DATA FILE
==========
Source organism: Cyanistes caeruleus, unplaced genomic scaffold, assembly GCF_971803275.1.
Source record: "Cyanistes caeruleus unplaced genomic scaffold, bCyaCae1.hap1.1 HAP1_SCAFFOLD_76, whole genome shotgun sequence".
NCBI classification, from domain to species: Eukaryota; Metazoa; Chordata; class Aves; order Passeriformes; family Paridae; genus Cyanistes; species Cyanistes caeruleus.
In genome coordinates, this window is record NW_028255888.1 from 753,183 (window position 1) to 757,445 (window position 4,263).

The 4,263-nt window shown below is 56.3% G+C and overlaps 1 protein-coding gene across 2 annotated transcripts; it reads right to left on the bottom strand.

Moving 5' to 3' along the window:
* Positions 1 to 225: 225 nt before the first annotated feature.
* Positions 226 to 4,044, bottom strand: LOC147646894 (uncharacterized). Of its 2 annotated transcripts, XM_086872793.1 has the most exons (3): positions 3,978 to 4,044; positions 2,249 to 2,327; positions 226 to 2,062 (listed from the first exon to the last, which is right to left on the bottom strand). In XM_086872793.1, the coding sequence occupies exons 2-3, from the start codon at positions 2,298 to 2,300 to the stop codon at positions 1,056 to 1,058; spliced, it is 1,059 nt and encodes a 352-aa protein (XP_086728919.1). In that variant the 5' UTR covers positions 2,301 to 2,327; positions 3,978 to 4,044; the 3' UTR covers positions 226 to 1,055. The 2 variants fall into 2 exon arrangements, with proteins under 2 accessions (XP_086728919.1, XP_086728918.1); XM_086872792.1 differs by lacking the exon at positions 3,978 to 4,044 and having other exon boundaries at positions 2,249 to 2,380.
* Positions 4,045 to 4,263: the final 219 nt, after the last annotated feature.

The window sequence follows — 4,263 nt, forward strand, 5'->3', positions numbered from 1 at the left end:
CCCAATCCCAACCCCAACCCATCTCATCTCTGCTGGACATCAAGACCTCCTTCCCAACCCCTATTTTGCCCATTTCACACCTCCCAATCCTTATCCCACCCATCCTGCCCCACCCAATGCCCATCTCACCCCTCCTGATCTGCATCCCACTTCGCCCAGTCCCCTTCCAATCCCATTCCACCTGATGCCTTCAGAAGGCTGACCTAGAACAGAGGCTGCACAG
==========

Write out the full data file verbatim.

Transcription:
Source organism: Cyanistes caeruleus, unplaced genomic scaffold, assembly GCF_971803275.1.
Source record: "Cyanistes caeruleus unplaced genomic scaffold, bCyaCae1.hap1.1 HAP1_SCAFFOLD_76, whole genome shotgun sequence".
NCBI classification, from domain to species: Eukaryota; Metazoa; Chordata; class Aves; order Passeriformes; family Paridae; genus Cyanistes; species Cyanistes caeruleus.
In genome coordinates, this window is record NW_028255888.1 from 753,183 (window position 1) to 757,445 (window position 4,263).

The 4,263-nt window shown below is 56.3% G+C and overlaps 1 protein-coding gene across 2 annotated transcripts; it reads right to left on the bottom strand.

Moving 5' to 3' along the window:
* Positions 1 to 225: 225 nt before the first annotated feature.
* Positions 226 to 4,044, bottom strand: LOC147646894 (uncharacterized). Of its 2 annotated transcripts, XM_086872793.1 has the most exons (3): positions 3,978 to 4,044; positions 2,249 to 2,327; positions 226 to 2,062 (listed from the first exon to the last, which is right to left on the bottom strand). In XM_086872793.1, the coding sequence occupies exons 2-3, from the start codon at positions 2,298 to 2,300 to the stop codon at positions 1,056 to 1,058; spliced, it is 1,059 nt and encodes a 352-aa protein (XP_086728919.1). In that variant the 5' UTR covers positions 2,301 to 2,327; positions 3,978 to 4,044; the 3' UTR covers positions 226 to 1,055. The 2 variants fall into 2 exon arrangements, with proteins under 2 accessions (XP_086728919.1, XP_086728918.1); XM_086872792.1 differs by lacking the exon at positions 3,978 to 4,044 and having other exon boundaries at positions 2,249 to 2,380.
* Positions 4,045 to 4,263: the final 219 nt, after the last annotated feature.

The window sequence follows — 4,263 nt, forward strand, 5'->3', positions numbered from 1 at the left end:
CCCAATCCCAACCCCAACCCATCTCATCTCTGCTGGACATCAAGACCTCCTTCCCAACCCCTATTTTGCCCATTTCACACCTCCCAATCCTTATCCCACCCATCCTGCCCCACCCAATGCCCATCTCACCCCTCCTGATCTGCATCCCACTTCGCCCAGTCCCCTTCCAATCCCATTCCACCTGATGCCTTCAGAAGGCTGACCTAGAACAGAGGCTGCACAG